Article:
In the quiet Thames-side village where she lived with her diplomat husband, Darrell (RICHARD TODD), and her two school-age children, Michael (MARTIN STEPHENS) and Debby (ELIZABETH DEAR), the last person who might have been suspected of plunging into a passionate love affair is Moira Clavering (MAUREEN O'HARA). Yet when a Festival of Arts is held in the community, and famed and gifted Italian composer Lorenzo Tassara (ROSSANO BRAZZI) attends to receive a gold medal to honor him, Moira senses him to be the one man on earth who can make her forget everything that has been important in her life. And Lorenzo sets out to confirm this feeling, for since the death of his young wife many years before, he has concentrated solely on his career and has not opened his heart to another woman.
After her first surrender in a dawn tryst, Moira now must face the need to tell her husband. Confronted with a situation beyond his control, Darrell decides that the sole way to handle the matrimonial crisis is to have Moira go to Italy with her lover.
At the Villa Fiorita, Lorenzo's luxurious and sun-drenched home on the shores of beautiful Lake Garda, the lovers' dream-like pre-honeymoon begins. Basking in Lorenzo's adoration and generosity Moira is transformed from a quietly attractive village woman into a creature of elegance and beauty, one who is radiantly and unashamedly in love for the first time in her life.
In England, however, the children have been given a severely edited report of their mother's disappearance. When their father leaves on a diplomatic mission, Michael and Debby discuss the situation, decide it is not to their liking and resolve to travel to Italy to bring Moira home. To raise money for the expedition, they sell Debby's pony and Michael's coin collection. They make their way to Dover, Calais, Paris and the Alps and burst into the Villa Fiorita like a couple of starving vagrants who are also determined to regain their mother. Thus "the battle of the Villa Fiorita" is joined.
Which side will win - lovers or children? For Moira's two youngsters now find an ally in Lorenzo's disapproving daughter, Donna (OLIVIA HUSSEY). The last portion of the conflict involves humor, pathos and near-tragedy as the children become fiercer in their resolve to destroy the lovers' relationship, and Moira and Lorenzo struggle to preserve their happiness. The tide of the battle flows and ebbs, and then a night of terror for all concerned brings a solution."
"I love the movie and was surprised by Maureen O'Hara, who usually plays a feisty, stubborn character In this she is soft and vulnerable, more malleable in accepting advice from her male counterpart. The children, on whom the plot depends a great deal, are quite wonderful. Martin Stephens (who you may recall was Rossano's son in "Count Your Blessings") as O'Hara's son struck just the right note between obnoxious adolescent and wise older brother. The daughters of the pair were sweet, adorable and obstinate and willful, all the things most twelve year olds are. What a multi-faceted actor Rossano is! First so deliciously happy with his new-found love. Later he is wise and firm in his theories about children and how to deal with their demands. At the end he loses control, becomes totally frustrated and goes out to "get royally drunk". One hopes for a happy ending, but as in so many of Rossano's movies, it is impossible." Connie Liss, New Jersey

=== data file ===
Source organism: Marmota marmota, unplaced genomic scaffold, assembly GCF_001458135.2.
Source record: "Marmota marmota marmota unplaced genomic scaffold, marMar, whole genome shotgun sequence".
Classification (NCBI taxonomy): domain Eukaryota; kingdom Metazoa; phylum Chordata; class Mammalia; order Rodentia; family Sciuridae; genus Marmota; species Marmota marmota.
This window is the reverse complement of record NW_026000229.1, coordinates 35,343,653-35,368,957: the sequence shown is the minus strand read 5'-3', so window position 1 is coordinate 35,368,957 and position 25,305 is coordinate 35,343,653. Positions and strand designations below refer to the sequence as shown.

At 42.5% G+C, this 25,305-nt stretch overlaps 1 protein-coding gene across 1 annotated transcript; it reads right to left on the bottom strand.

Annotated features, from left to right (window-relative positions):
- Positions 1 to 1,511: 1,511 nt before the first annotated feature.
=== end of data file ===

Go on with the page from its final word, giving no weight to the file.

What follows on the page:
"Martin Stephens, a veteren actor, recently completed his 14th motion picture role ... and promptly announced he was ready to retire from the acting profession -- at the age of fifteen... now, Martin plans a new career, as an architect. He must first pass his examinations for Advanced Level School, essential for university entrance in England. Thus ... Martin plans to retire from acting to emphasize schooling."
Naturally, we're certain that your next question will be: WHATEVER HAPPENED TO MARTIN STEPHENS? Did he pass his examinations? Did he make it to University? Were his dreams of being an architect fulfilled??? Or did he follow in the footsteps of so many other child actors and sink into a cesspool of depression, juvenile delinquency, drug-addled mindlessness and emotional despair ...???
Hardly. Paul Parla, a journalist for Euromovie, conducted an interview with the now 47-year old Martin for their August-September 1996 issue:
"Today, Martin is a very successful European architect and also teaches Vipassena Meditation around the world. When Martin was asked to reflect on his life in the movies, he was all too obliging ...
"... Soon after I returned to England, I was given the part of Sigismon in Count Your Blessings (1959) which was filmed in Paris and Hollywood. It was a pleasure to work with Deborah Kerr, Maurice Chevalier (to whom I gave a 70th birthday present of a tie) and Mono Washbourne I, but despite other well known names such as Rossano Brazzi and Ronald Squires, he film was poor and not a patch on Nancy Mitford's book, "The Blessing". I still loved the traveling despite suffering from exhaustion in Paris and my father joined us for a little while during the Paris shoot. It was good to see him while I was working there, but this was to be the last film he would join us on. He died of cancer two years later."
As the interview specifically focused on Martin's more famous role, from Village of the Damned, his memories of working with Rossano again on "Battle of the Villa Fiorita", which came later in his career, were not discussed. So, Martin WAS a graduate (and a successful one at that) ...Some Quotes From the Pressbook
It may have been that a good number of quotes (most of them in Italian, none of them quotable, or even printable) went through Rossano's mind at this point ... but it may also have been that Rossano was the most charming, gregarious actor on the set that day. But even if he was, you'd never know it from the Pressbook!About Delmar Daves Flying Camera Crane